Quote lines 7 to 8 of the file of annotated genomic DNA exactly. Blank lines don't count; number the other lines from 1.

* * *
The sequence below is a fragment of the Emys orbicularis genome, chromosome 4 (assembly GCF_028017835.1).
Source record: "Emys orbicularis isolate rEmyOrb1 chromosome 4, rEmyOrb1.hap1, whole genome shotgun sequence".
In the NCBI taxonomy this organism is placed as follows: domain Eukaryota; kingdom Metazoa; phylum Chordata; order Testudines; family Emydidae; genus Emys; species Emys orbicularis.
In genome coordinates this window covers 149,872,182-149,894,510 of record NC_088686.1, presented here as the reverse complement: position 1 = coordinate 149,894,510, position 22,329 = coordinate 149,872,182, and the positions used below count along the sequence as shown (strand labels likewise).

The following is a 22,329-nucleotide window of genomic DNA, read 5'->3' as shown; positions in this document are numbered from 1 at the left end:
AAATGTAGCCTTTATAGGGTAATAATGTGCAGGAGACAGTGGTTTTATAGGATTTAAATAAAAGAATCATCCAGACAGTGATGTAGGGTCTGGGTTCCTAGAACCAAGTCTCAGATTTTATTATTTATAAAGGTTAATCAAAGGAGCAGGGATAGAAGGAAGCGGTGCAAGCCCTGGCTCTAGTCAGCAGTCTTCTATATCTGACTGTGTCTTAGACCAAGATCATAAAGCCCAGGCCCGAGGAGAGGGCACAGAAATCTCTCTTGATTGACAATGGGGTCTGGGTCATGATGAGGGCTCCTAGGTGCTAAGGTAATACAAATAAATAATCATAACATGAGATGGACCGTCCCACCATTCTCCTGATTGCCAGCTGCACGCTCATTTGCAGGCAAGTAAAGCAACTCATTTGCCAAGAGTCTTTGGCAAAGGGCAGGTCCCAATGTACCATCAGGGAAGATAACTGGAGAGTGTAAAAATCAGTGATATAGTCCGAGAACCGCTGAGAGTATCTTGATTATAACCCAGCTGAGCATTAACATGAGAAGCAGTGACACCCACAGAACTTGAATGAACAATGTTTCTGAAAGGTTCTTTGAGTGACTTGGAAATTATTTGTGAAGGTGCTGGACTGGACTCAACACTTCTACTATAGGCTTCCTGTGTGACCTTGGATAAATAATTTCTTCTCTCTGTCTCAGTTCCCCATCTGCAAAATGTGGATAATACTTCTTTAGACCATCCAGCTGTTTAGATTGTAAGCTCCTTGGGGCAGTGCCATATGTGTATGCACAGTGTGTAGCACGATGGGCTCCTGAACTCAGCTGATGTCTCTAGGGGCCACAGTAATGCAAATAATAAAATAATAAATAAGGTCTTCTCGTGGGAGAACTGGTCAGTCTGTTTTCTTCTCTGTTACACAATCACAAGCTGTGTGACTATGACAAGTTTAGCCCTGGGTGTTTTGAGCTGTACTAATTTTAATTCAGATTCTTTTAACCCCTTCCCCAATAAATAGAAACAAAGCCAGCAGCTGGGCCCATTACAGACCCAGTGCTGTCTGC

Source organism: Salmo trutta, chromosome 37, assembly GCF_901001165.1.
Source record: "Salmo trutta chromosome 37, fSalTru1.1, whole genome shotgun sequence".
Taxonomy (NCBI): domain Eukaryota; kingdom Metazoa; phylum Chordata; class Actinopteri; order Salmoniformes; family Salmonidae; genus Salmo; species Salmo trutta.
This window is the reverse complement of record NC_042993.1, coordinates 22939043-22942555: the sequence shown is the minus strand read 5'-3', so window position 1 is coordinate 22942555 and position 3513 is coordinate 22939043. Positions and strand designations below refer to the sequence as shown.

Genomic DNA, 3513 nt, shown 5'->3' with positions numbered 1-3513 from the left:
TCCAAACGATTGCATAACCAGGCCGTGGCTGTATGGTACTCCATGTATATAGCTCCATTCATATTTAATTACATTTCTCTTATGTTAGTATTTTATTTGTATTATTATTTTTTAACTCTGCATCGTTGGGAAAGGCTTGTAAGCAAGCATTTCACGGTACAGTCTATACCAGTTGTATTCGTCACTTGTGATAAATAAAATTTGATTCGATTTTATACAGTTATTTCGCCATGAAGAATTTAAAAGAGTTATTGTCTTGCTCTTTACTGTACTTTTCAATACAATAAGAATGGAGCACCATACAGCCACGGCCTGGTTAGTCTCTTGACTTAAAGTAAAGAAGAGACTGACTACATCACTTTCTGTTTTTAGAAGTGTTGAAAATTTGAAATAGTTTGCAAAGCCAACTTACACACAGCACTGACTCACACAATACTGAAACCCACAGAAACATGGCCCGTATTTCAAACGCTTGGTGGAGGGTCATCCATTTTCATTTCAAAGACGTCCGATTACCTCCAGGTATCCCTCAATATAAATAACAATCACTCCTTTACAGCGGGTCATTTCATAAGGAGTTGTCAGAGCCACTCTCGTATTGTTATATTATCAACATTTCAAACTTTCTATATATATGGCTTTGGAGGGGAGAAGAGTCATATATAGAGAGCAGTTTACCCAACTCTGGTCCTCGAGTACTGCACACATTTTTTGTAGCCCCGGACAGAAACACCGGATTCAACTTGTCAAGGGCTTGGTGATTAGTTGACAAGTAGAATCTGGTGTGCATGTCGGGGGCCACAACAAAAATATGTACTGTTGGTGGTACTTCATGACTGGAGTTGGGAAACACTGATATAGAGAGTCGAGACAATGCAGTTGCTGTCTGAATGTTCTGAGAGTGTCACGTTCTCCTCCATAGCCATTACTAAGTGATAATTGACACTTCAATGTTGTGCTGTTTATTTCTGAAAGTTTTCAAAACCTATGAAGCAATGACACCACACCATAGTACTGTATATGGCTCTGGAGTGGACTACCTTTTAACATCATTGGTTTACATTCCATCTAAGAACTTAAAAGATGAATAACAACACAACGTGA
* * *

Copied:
Source organism: Salmo trutta, chromosome 37, assembly GCF_901001165.1.
Source record: "Salmo trutta chromosome 37, fSalTru1.1, whole genome shotgun sequence".